The Boleyn Inheritance by Philippa Gregory

Title:  The Boleyn Inheritance
Author: Philippa Gregory
Loved it for my Tudors fix!

When I went to the library a few weeks ago, I knew that it had been FAR too long since my last installment of Tudor drama.  Luckily, the library had The Boleyn Inheritance on the shelf, which is the next installment (chronologically) in the series for me.  I read about, and fell in love with, Katharine of Aragon in The Constant Princess  despite my love for Anne Boleyn, which flourished out of The Other Boleyn Girl

The Boleyn Inheritance doesn’t pick up RIGHT after the execution of Anne Boleyn, but the reader receives brief accounts of Henry’s marriage to Jane Seymour.  And while he didn’t execute Jane, the wives that are the focus of The Boleyn Inheritance seem frightfully aware of the fact that he didn’t exactly do much to save her.  Or mourn for very long before seeking out a replacement bride.

This portion of “history” (in quotations because, well, this is still a work of fiction) is told through the voices of three very different women: Jane Rochford (a woman that we know from previous Tudor tales), Anne of Cleves, and Katharine Howard (Henry just can’t enough of those Howard women!).  Each woman suffers from her own personal demons and/or sordid background.  They each must tread lightly in Henry VIII’s tumultuous court, remaining vigilant of his ever-changing moods and easily bruised ego.

Each woman also struggles with finding her own freedom and happiness in an era when these were not necessarily easily obtainable (or even guarantees) for any woman.  Gregory excels in roping the reader into really feeling for each of these women.  You can feel their fear and suffering.  When one is suspected of treason, your heart races with theirs and you turn each page knowing what he fate will be, but, in some cases, hoping that perhaps you’re wrong.

I also want to take a moment to call out that this book made me more of a fan of Katharine Howard.  Granted, my only previous exposure to her has been through The Tudors television series (yes, I’m still delinquent in reading my non-fiction collections on Henry VIII’s wives).  From the show, I found her to be insufferable – annoying, superficial, and, to be blunt, kind of dumb.  Through The Boleyn Inheritance, however, I was able to see her for what she really was: a young girl who just wanted love, attention, and all of the pretty dresses and cloaks that she could get her hands on.  What teenage girl WOULDN’T have behaved in the same way?  And what teenage girl (especially from a background similar to Katharine’s) wouldn’t jump at the prospect of being Queen of England?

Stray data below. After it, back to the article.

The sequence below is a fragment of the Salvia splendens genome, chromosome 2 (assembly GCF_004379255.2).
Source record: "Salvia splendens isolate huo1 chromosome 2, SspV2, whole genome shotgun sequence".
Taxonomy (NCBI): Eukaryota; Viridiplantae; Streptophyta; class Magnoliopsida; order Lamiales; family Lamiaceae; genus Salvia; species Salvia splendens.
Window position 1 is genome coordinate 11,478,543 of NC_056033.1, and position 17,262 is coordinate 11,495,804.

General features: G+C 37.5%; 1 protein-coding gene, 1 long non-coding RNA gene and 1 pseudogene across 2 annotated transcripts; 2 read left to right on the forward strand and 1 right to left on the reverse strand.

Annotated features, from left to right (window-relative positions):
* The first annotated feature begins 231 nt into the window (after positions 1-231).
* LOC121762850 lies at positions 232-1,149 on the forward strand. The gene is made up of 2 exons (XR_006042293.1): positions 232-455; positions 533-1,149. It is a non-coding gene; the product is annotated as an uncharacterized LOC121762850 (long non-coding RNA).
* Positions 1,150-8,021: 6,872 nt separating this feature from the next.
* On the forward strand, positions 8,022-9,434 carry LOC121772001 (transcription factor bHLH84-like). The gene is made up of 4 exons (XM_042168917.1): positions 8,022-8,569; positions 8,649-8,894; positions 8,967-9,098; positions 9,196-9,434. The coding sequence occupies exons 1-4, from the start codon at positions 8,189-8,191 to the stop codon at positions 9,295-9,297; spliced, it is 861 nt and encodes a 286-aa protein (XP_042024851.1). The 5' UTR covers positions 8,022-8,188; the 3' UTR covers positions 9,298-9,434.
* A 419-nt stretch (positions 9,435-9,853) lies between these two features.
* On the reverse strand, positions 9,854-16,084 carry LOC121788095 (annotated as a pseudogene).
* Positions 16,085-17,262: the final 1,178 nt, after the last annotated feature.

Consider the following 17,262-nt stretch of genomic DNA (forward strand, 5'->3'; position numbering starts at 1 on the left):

Needless to say, I highly recommend this book to anyone interested in historical fiction, historical women, or anyone who is just looking for a very good read.  You don’t need to be familiar with the Tudor history up until this point to know what’s going on and there are plenty of passages recounting Henry’s previous wives to get you up to speed, anyway.

Book Summary
Three women who share one fate: The Boleyn Inheritance

ANNE OF CLEVES
She runs from her tiny country, her hateful mother, and her abusive brother to a throne whose last three occupants are dead. King Henry VIII, her new husband, instantly dislikes her. Without friends, family, or even an understanding of the language being spoken around her, she must literally save her neck in a court ruled by a deadly game of politics and the terror of an unpredictable and vengeful king. Her Boleyn Inheritance: accusations and false witnesses.

KATHERINE HOWARD
She catches the king’s eye within moments of arriving at court, setting in motion the dreadful machine of politics, intrigue, and treason that she does not understand. She only knows that she is beautiful, that men desire her, that she is young and in love — but not with the diseased old man who made her queen, beds her night after night, and killed her cousin Anne. Her Boleyn Inheritance: the threat of the axe.

JANE ROCHFORD
She is the Boleyn girl whose testimony sent her husband and sister-in-law to their deaths. She is the trusted friend of two threatened queens, the perfectly loyal spy for her uncle, the Duke of Norfolk, and a canny survivor in the murderous court of a most dangerous king. Throughout Europe, her name is a byword for malice, jealousy, and twisted lust. Her Boleyn Inheritance: a fortune and a title, in exchange for her soul.

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Filed under Historical Fiction, Philippa Gregory, Tudors

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